11:30pm: Wake up and realize I fell asleep at my desk; make more coffee; get through task number 3
1:00am: Jump in the shower (lord knows I won’t have time in the morning)
1:30am: Finally go to bed

REPEAT

First of all, good for her for knowing she can't keep doing what she's doing, and good for her that she can economically make that choice to leave her job -- not everyone can. But it's incredibly depressing to me that she has to make this choice, that it has to be this hard.

We were raised (and are raising our daughters) to thrive in school, to climb corporate ladders, and go out and conquer the world. And so we do as society cheers us on with a resounding echo of "you go, girl!" ... until we have children. Then all the cheers are replaced with guilt trips and no concessions to help us keep going.

Yes, our children are our first priorities, and we love them more than life, but having children shouldn't mean women can't work. Anyone who says moms who have careers don't love their kids as much or aren't as good of parents as those who stay home don't really even deserve any acknowledgment in this argument. But for the rest of the world who says, yes, women can have it all, they're certainly not helping.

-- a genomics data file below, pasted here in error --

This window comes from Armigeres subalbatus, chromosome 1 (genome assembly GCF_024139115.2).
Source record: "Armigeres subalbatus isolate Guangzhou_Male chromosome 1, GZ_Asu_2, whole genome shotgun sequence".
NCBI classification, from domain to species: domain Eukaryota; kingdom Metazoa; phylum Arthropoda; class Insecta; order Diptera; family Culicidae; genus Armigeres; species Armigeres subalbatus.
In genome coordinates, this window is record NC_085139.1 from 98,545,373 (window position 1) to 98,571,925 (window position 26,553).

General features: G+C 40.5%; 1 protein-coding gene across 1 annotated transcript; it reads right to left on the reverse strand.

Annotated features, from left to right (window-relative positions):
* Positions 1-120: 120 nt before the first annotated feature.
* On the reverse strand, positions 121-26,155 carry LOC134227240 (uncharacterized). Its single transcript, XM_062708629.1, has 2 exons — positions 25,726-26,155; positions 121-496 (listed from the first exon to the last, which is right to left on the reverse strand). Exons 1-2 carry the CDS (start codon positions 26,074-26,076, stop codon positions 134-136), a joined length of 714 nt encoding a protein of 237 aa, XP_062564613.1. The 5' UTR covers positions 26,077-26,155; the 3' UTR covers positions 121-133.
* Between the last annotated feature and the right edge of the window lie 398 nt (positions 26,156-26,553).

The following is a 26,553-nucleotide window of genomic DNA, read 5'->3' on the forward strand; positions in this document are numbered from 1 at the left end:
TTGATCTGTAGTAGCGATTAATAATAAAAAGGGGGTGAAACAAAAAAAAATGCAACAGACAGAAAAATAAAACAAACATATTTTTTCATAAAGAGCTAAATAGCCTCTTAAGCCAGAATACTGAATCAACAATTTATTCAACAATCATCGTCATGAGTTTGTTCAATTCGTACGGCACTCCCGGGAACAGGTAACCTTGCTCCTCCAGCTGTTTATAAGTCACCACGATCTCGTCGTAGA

Also -- and I'm know I'm opening up a whole other can of worms here -- but men have also got to start stepping up their game; and maybe even more importantly,  we've got to put our control issues aside and ask and let them do some more stepping. Where is this woman's husband in any of this?! Even the most involved husbands and fathers I know, don't come close to doing their share of the household management (e.g. buying gifts, making sure everyone's schedules are synced, packing snacks for the car trip, etc. etc.). Even when both partners work equal hours, it's inevitably (and yes, I'm sure there are a few exceptions though I don't know of any) the woman who shoulders more (much more usually) of the familial responsibility. It's exhausting, and I don't know why we accept it that way, or why we put it on ourselves that way.